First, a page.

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Money Talk with Liz Weston: Babies, Building Credit, and Bankruptcy's Effect on Your Credit Score

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Liz Weston discusses preparing financially for a new baby, building credit in tight times and how bankruptcy affects your credit scores.
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Dear Liz: My wife and I are planning to have a child in the next couple of years, and I realize that I have no idea how to go about preparing for that financially. How much cash should new parents try to have available? What else should we be considering?

Answer: Congratulations in advance on your entry into the great adventure of parenthood. The most important thing to know is that you can't predict what's ahead, financially or otherwise.

The U.S. Agriculture Department estimates that it will cost middle-income parents nearly $300,000 to raise a child to age 18. But your costs could be a lot less if you're particularly frugal, or a lot more, particularly if you have a high income, plan to pay for private school or have a child with special needs.

You can get some idea of what to expect by using the Agriculture Department's new calculator at www.cnpp.usda.gov/calculatorintro.htm.

Your food, clothing and healthcare bills typically rise $3,000 or more annually with each child. You also may opt for a bigger home or car, which can add to the bill. Child care and education are other considerable expenses.

Then there are the set-up costs. The authors of "Baby Bargains," one of my favorite books about preparing for a child, say you easily can spend more than $6,000 just on equipment such as strollers, car seats, maternity clothes and nursery care. If you're smart, however, you'll try to spend a lot less, buying or borrowing used furniture and selecting well-reviewed, midrange brands of strollers and car seats rather than status brands.

You'd be smart to start trimming other expenses now and saving the difference, so that you have a fund to pay these start-up costs and so that the added expenses of a child don't push you into debt.

If one of you is planning to stay home with the baby for an extended time, consider starting to live on one income now and banking the other.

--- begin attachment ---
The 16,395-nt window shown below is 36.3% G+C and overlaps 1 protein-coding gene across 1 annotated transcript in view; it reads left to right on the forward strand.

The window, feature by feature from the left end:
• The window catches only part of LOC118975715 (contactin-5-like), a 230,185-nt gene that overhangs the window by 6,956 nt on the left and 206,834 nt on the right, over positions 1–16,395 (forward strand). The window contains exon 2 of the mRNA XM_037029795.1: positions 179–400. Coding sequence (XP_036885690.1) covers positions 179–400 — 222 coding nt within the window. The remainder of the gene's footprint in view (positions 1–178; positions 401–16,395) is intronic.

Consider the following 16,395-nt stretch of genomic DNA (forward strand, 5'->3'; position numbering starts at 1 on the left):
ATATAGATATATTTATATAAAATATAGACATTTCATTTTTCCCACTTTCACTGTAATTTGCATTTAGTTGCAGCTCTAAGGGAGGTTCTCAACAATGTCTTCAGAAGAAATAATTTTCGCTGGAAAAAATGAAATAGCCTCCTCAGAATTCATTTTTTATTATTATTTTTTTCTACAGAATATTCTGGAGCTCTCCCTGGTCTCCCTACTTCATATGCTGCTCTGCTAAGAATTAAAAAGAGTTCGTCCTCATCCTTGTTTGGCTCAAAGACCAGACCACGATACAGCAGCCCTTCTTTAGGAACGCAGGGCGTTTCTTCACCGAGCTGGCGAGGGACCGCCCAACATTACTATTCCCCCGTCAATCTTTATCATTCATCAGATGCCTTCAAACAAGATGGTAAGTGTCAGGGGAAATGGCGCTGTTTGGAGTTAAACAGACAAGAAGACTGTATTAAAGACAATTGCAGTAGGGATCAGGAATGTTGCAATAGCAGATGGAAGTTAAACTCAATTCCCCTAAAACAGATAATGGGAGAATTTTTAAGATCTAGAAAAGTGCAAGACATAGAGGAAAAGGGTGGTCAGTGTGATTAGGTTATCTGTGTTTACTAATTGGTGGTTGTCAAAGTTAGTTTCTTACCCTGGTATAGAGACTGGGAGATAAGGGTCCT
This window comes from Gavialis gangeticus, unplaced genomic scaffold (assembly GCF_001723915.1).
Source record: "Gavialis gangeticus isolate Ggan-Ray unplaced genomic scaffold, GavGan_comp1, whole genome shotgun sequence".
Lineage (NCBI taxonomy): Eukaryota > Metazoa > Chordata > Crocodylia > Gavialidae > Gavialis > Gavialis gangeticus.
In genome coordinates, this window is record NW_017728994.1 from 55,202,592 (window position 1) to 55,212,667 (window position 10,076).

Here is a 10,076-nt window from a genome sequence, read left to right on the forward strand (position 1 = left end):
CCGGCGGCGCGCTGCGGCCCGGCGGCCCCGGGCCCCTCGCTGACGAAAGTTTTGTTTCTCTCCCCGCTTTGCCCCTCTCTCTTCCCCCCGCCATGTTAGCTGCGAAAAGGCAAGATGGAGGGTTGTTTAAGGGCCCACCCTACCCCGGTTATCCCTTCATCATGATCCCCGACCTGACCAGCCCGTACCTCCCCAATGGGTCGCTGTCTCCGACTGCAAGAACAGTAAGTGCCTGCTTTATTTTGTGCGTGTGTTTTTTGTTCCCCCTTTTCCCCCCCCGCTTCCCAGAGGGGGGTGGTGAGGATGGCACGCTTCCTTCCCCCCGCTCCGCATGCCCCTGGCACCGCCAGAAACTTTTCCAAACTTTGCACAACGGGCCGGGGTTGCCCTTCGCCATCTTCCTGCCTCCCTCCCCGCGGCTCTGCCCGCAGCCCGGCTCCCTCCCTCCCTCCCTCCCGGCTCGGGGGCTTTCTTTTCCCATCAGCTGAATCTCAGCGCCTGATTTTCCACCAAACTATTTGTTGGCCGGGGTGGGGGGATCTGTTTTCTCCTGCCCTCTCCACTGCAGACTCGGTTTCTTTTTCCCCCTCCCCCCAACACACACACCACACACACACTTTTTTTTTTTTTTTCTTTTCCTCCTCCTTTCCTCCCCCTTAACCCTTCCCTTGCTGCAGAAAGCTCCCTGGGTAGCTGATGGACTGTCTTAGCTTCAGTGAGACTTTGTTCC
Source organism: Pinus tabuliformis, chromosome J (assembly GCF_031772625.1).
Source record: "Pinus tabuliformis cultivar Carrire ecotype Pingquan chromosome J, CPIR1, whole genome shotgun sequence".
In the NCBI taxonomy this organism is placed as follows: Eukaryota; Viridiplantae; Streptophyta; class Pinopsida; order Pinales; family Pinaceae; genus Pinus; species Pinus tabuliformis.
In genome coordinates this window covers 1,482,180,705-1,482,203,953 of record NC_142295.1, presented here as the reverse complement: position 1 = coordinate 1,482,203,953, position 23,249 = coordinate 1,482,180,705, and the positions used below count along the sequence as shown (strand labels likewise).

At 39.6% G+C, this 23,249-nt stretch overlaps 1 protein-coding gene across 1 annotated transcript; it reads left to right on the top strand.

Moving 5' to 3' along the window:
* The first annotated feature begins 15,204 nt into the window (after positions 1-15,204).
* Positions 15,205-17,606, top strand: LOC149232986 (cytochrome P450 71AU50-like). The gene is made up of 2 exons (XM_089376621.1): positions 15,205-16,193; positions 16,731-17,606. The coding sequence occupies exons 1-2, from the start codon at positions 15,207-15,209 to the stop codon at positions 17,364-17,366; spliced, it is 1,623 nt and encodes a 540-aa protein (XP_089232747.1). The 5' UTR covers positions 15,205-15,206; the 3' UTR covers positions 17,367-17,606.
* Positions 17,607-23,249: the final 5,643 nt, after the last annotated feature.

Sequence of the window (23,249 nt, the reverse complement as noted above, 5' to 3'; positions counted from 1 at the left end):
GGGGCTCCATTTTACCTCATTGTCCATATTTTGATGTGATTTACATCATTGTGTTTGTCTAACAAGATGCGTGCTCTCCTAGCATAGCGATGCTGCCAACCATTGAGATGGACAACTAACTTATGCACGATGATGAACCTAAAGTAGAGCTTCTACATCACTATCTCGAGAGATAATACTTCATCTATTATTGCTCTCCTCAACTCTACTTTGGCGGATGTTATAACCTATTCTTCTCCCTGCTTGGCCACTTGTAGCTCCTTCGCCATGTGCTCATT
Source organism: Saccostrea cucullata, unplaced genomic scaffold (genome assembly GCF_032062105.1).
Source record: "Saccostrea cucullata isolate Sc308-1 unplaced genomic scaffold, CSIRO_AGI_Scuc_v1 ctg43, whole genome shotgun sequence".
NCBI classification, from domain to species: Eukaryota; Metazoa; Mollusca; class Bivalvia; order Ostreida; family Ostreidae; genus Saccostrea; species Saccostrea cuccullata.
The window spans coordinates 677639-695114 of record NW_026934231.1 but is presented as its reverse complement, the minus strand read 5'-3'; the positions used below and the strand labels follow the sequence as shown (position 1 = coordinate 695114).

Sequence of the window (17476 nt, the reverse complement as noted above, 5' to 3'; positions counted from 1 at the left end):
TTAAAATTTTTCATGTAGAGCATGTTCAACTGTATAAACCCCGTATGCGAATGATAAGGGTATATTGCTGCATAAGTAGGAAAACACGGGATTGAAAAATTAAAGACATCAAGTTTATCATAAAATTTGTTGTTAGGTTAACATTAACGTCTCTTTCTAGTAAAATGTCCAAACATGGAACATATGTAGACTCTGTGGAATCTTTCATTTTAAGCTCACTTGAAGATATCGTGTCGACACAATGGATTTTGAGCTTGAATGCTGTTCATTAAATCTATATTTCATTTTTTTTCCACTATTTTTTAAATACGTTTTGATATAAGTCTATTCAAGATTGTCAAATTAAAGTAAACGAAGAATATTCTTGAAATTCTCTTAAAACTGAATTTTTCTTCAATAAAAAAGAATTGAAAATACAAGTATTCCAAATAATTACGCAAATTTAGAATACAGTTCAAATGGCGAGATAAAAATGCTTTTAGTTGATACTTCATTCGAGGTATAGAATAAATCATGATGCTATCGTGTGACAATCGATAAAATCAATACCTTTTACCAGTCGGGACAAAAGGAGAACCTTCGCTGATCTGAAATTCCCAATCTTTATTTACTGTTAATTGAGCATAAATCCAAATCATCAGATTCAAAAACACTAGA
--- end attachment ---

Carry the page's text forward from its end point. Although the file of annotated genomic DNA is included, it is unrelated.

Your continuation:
Dear Liz: In March 2008, I applied for a secured credit card with a limit of $500 and started the path to build my credit history. I was told on the phone that after 18 months, the status of my card would be upgraded to a regular, nonsecured card. Now the issuer is telling me, "We are not upgrading secured cards after a change in policy." What recourse do I have, bearing in mind that all my payments have been on time and in full?

Answer: Credit card issuers have become much more conservative in recent months. But that doesn't mean you're out of luck. Another issuer may well welcome your business.

Check your credit scores at www.myfico.com to see where you stand. If your scores are below 680 or so, you may want to consider applying for another secured card or a small personal loan to continue building your credit. If your scores are higher, though, you may qualify for a regular card. Sites such as CardRatings.com and CreditCards.com can help you look for offers.

Dear Liz: It looks as if I will have to file for personal bankruptcy because of a business failure. (I guaranteed the debts personally, and there are two I know I can never repay.)

I could possibly keep the business open a few more months if I stopped paying a few of the other creditors, thus keeping my workers employed a little longer.

I know my FICO score will drop when I file, but will it drop more if I stop paying bills before I file, or is the FICO drop the same no matter what?

Answer: The end result will be about the same.

If you stop paying some bills, those skipped payments will lower your score substantially. Once you file for bankruptcy, your score will drop some more.

But the effect of bankruptcy on your scores is so profound that you'll end up in about the same place as you'd be if you had filed without ever having missed a payment. Either way, your scores will be in the basement. If you believe bankruptcy is inevitable, consult a bankruptcy attorney now. It's easy to make mistakes that could endanger your bankruptcy filing.

You don't want to wind up with shattered scores but still owing these impossible-to-pay debts.

Liz Pulliam Weston is the author of the book "Your Credit Score: Your Money and What's at Stake." Questions for possible inclusion in her column may be sent to 3940 Laurel Canyon Blvd., No. 238, Studio City, CA 91604, or via the "Contact Liz" form at www.asklizweston.com. Distributed by No More Red Inc.

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